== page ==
The “Claire” half picks up a few days later. Melancholia is getting closer to Earth, but scientists are optimistically (and wrongly) predicting it will pass by Earth with no contact. Claire is worried, but her husband—something of an astronomy nut—insists it will be a “fly by” and nothing more. Meanwhile, Justine, more depressed and lethargic than ever, is staying at the estate. Clarie compassionately cares for her troubled sister, makes her favorite meals and tries to get her out of bed. Alas, Justine is content in her melancholia and wants nothing other than to see the arrival of Melancholia and the end of all things.
For von Trier, the contrast between these two sisters and their respective outlooks on life serves as the thematic center of the film. Justine welcomes doom. For her, it’s the logical and desirable denouement to a world marked by misery. When the end comes, she faces it ambivalently—an event as arbitrary and meaningless as anything else in life. For Claire, however, the approach of Melancholia—especially as it becomes clear that it will collide with Earth—is terrifying and tragic. She wants to live. She wants to see her son (Cameron Spurr) grow up. She enjoys the flowers, the blueberries, the horses on her estate; she relishes the making of a good meatloaf.
But will Claire—and, by implication, any of us who find meaning and hope in existence—ultimately be proven wrong? This is the provocative suggestion of Melancholia, which finds a sort of ecstatic, cathartic beauty in the apocalyptic destruction of Earth. Like Justine, von Trier seems to delight in the arrival of doomsday, portraying it as a sort of climactic, tension-releasing fourth movement to the long, arduous symphony that is human existence.
And indeed, the stunning beauty of these images of apocalypse—even for the non-nihilists in the audience—is hard to ignore. As unsettling as it is to see von Trier’s planetary version of a plane hitting a static skyscraper, its also weirdly moving. There’s a sense in which every human instinctively knows the Earth will not last forever and that fiery destruction is in some way deserved. There’s a reason why, if we’re honest with ourselves, disasters and mass calamity confront us as things simultaneously horrific and transcendent, visceral reminders of our finitude and God’s sovereignty. It’s what Malick was getting at in Life: Every human—like every dinosaur millions of years ago—is here for a brief time and then gone, terminated by a rogue asteroid, a wartime bullet, a freak accident or a wayward planet called Melancholia.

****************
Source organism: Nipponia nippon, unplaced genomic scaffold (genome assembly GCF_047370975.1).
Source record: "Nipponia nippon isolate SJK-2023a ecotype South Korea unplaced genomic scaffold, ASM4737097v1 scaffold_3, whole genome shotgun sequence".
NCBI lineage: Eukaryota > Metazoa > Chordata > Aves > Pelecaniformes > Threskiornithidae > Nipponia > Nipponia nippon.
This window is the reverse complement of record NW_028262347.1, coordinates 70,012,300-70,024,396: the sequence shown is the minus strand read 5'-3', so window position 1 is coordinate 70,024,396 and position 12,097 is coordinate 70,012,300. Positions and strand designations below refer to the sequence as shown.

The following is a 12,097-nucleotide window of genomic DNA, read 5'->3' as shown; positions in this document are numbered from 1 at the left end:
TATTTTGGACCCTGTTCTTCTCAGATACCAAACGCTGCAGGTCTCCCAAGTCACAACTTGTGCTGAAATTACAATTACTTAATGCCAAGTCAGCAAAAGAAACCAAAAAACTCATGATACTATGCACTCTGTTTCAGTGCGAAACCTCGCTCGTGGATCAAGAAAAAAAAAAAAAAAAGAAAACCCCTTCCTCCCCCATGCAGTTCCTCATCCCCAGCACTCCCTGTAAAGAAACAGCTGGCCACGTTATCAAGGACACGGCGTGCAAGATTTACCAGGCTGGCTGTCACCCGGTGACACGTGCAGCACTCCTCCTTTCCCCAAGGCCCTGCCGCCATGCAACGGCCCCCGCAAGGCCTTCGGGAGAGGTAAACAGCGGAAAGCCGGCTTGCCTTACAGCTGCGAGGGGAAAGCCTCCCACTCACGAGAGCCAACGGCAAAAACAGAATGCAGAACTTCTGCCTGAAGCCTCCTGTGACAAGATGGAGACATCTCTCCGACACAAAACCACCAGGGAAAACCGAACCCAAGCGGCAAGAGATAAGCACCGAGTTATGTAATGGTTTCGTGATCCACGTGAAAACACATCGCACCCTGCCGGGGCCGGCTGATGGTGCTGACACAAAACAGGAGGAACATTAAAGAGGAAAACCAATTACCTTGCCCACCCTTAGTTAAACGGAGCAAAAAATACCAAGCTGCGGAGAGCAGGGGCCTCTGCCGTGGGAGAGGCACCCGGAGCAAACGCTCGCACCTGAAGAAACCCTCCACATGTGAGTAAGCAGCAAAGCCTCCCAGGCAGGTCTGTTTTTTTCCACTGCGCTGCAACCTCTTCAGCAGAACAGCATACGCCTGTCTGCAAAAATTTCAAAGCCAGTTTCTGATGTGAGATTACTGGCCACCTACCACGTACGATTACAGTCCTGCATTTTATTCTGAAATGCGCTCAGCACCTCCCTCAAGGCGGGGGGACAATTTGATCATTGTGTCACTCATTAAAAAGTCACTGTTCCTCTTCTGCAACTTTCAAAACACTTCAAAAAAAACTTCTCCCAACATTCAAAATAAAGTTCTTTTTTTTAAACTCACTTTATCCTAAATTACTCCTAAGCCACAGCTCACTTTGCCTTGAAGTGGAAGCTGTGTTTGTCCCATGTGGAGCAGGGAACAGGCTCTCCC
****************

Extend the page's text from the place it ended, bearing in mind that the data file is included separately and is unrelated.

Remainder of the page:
But where Life sees the position of man vis-a-vis the unpredictable universe as an opportunity to be humbled and awakened to the grace and grandeur of life, Melancholia sees it as proof that human existence is largely an exercise in futility. God is not to be found in Melancholia, at least on the surface of it; and yet it’s a film that acknowledges the existence of beauty. Where does this come from? It’s also a film in which love, true love for others, exists. [SPOILER ALERT: Beneath it all Justine loves her sister and her nephew, and fittingly it is this trio that we see in the last shot, holding hands in love and fear as the moment of impact occurs.] What happens after this? Is there some life after death, as Claire wants to believe and feels must be true? Or is Justine correct in assuming there is nothing else? The ambiguity of this question leaves open a possibility of hope that even curmudgeonly misanthropes like Lars von Trier cannot ignore.